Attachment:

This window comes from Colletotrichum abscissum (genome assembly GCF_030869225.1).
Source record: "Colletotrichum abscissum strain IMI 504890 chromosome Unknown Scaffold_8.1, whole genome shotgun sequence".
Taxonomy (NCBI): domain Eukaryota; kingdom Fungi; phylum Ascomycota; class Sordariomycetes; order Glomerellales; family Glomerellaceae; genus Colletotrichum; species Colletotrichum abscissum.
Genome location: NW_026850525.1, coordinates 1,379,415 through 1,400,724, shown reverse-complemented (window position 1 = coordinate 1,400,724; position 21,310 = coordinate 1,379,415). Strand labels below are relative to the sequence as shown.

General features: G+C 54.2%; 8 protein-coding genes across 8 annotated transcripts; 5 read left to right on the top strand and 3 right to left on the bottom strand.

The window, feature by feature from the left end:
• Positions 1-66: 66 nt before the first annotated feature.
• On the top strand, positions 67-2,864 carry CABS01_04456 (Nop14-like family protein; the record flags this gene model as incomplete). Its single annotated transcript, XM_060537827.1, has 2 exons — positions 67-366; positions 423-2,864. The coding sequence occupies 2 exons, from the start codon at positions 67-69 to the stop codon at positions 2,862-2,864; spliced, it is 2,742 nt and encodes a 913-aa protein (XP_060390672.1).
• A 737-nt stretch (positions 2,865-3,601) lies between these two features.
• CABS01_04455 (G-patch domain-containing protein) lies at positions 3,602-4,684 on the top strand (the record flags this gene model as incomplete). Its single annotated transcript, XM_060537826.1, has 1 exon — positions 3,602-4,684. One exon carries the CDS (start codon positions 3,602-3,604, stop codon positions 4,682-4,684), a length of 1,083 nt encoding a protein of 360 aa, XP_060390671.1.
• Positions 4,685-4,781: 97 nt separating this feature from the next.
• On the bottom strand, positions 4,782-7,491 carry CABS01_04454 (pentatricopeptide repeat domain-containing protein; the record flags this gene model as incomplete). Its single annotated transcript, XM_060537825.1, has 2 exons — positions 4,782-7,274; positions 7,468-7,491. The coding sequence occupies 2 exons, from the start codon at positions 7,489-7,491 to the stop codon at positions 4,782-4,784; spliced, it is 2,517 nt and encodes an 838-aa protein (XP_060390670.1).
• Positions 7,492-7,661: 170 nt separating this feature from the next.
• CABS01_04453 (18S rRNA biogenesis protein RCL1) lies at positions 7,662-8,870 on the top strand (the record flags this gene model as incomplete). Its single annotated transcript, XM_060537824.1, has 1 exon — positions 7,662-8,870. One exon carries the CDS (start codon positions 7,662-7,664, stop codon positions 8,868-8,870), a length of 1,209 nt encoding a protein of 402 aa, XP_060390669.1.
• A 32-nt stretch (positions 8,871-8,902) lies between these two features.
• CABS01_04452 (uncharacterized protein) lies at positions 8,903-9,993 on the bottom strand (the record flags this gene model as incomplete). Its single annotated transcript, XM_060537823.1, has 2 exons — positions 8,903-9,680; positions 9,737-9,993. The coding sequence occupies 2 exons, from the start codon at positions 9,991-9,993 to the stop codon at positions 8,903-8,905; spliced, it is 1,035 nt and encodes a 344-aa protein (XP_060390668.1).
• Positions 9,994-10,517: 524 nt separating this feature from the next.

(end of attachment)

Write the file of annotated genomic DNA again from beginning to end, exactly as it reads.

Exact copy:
This window comes from Colletotrichum abscissum (genome assembly GCF_030869225.1).
Source record: "Colletotrichum abscissum strain IMI 504890 chromosome Unknown Scaffold_8.1, whole genome shotgun sequence".
Taxonomy (NCBI): domain Eukaryota; kingdom Fungi; phylum Ascomycota; class Sordariomycetes; order Glomerellales; family Glomerellaceae; genus Colletotrichum; species Colletotrichum abscissum.
Genome location: NW_026850525.1, coordinates 1,379,415 through 1,400,724, shown reverse-complemented (window position 1 = coordinate 1,400,724; position 21,310 = coordinate 1,379,415). Strand labels below are relative to the sequence as shown.

General features: G+C 54.2%; 8 protein-coding genes across 8 annotated transcripts; 5 read left to right on the top strand and 3 right to left on the bottom strand.

The window, feature by feature from the left end:
• Positions 1-66: 66 nt before the first annotated feature.
• On the top strand, positions 67-2,864 carry CABS01_04456 (Nop14-like family protein; the record flags this gene model as incomplete). Its single annotated transcript, XM_060537827.1, has 2 exons — positions 67-366; positions 423-2,864. The coding sequence occupies 2 exons, from the start codon at positions 67-69 to the stop codon at positions 2,862-2,864; spliced, it is 2,742 nt and encodes a 913-aa protein (XP_060390672.1).
• A 737-nt stretch (positions 2,865-3,601) lies between these two features.
• CABS01_04455 (G-patch domain-containing protein) lies at positions 3,602-4,684 on the top strand (the record flags this gene model as incomplete). Its single annotated transcript, XM_060537826.1, has 1 exon — positions 3,602-4,684. One exon carries the CDS (start codon positions 3,602-3,604, stop codon positions 4,682-4,684), a length of 1,083 nt encoding a protein of 360 aa, XP_060390671.1.
• Positions 4,685-4,781: 97 nt separating this feature from the next.
• On the bottom strand, positions 4,782-7,491 carry CABS01_04454 (pentatricopeptide repeat domain-containing protein; the record flags this gene model as incomplete). Its single annotated transcript, XM_060537825.1, has 2 exons — positions 4,782-7,274; positions 7,468-7,491. The coding sequence occupies 2 exons, from the start codon at positions 7,489-7,491 to the stop codon at positions 4,782-4,784; spliced, it is 2,517 nt and encodes an 838-aa protein (XP_060390670.1).
• Positions 7,492-7,661: 170 nt separating this feature from the next.
• CABS01_04453 (18S rRNA biogenesis protein RCL1) lies at positions 7,662-8,870 on the top strand (the record flags this gene model as incomplete). Its single annotated transcript, XM_060537824.1, has 1 exon — positions 7,662-8,870. One exon carries the CDS (start codon positions 7,662-7,664, stop codon positions 8,868-8,870), a length of 1,209 nt encoding a protein of 402 aa, XP_060390669.1.
• A 32-nt stretch (positions 8,871-8,902) lies between these two features.
• CABS01_04452 (uncharacterized protein) lies at positions 8,903-9,993 on the bottom strand (the record flags this gene model as incomplete). Its single annotated transcript, XM_060537823.1, has 2 exons — positions 8,903-9,680; positions 9,737-9,993. The coding sequence occupies 2 exons, from the start codon at positions 9,991-9,993 to the stop codon at positions 8,903-8,905; spliced, it is 1,035 nt and encodes a 344-aa protein (XP_060390668.1).
• Positions 9,994-10,517: 524 nt separating this feature from the next.